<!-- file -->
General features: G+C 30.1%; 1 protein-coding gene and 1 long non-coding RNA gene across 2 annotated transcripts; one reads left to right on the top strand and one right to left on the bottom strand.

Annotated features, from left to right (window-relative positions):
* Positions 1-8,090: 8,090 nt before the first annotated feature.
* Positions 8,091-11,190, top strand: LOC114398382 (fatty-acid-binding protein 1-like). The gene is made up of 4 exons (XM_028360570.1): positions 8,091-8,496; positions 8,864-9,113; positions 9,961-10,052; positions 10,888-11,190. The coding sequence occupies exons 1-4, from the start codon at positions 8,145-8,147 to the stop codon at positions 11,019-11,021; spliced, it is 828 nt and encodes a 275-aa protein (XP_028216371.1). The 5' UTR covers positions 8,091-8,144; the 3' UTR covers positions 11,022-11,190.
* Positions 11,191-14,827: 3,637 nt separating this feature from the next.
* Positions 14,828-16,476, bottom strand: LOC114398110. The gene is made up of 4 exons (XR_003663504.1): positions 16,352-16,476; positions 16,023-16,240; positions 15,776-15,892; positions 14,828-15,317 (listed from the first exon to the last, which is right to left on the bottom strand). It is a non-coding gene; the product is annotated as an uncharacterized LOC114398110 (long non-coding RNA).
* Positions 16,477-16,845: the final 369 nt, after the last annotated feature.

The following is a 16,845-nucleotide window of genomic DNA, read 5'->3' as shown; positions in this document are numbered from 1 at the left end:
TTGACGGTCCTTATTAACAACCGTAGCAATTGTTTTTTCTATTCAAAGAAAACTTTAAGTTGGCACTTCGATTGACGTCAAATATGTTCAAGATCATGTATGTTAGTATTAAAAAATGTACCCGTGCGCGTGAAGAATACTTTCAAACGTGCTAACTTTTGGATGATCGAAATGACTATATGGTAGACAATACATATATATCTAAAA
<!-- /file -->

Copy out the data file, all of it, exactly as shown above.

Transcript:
General features: G+C 30.1%; 1 protein-coding gene and 1 long non-coding RNA gene across 2 annotated transcripts; one reads left to right on the top strand and one right to left on the bottom strand.

Annotated features, from left to right (window-relative positions):
* Positions 1-8,090: 8,090 nt before the first annotated feature.
* Positions 8,091-11,190, top strand: LOC114398382 (fatty-acid-binding protein 1-like). The gene is made up of 4 exons (XM_028360570.1): positions 8,091-8,496; positions 8,864-9,113; positions 9,961-10,052; positions 10,888-11,190. The coding sequence occupies exons 1-4, from the start codon at positions 8,145-8,147 to the stop codon at positions 11,019-11,021; spliced, it is 828 nt and encodes a 275-aa protein (XP_028216371.1). The 5' UTR covers positions 8,091-8,144; the 3' UTR covers positions 11,022-11,190.
* Positions 11,191-14,827: 3,637 nt separating this feature from the next.
* Positions 14,828-16,476, bottom strand: LOC114398110. The gene is made up of 4 exons (XR_003663504.1): positions 16,352-16,476; positions 16,023-16,240; positions 15,776-15,892; positions 14,828-15,317 (listed from the first exon to the last, which is right to left on the bottom strand). It is a non-coding gene; the product is annotated as an uncharacterized LOC114398110 (long non-coding RNA).
* Positions 16,477-16,845: the final 369 nt, after the last annotated feature.

The following is a 16,845-nucleotide window of genomic DNA, read 5'->3' as shown; positions in this document are numbered from 1 at the left end:
TTGACGGTCCTTATTAACAACCGTAGCAATTGTTTTTTCTATTCAAAGAAAACTTTAAGTTGGCACTTCGATTGACGTCAAATATGTTCAAGATCATGTATGTTAGTATTAAAAAATGTACCCGTGCGCGTGAAGAATACTTTCAAACGTGCTAACTTTTGGATGATCGAAATGACTATATGGTAGACAATACATATATATCTAAAA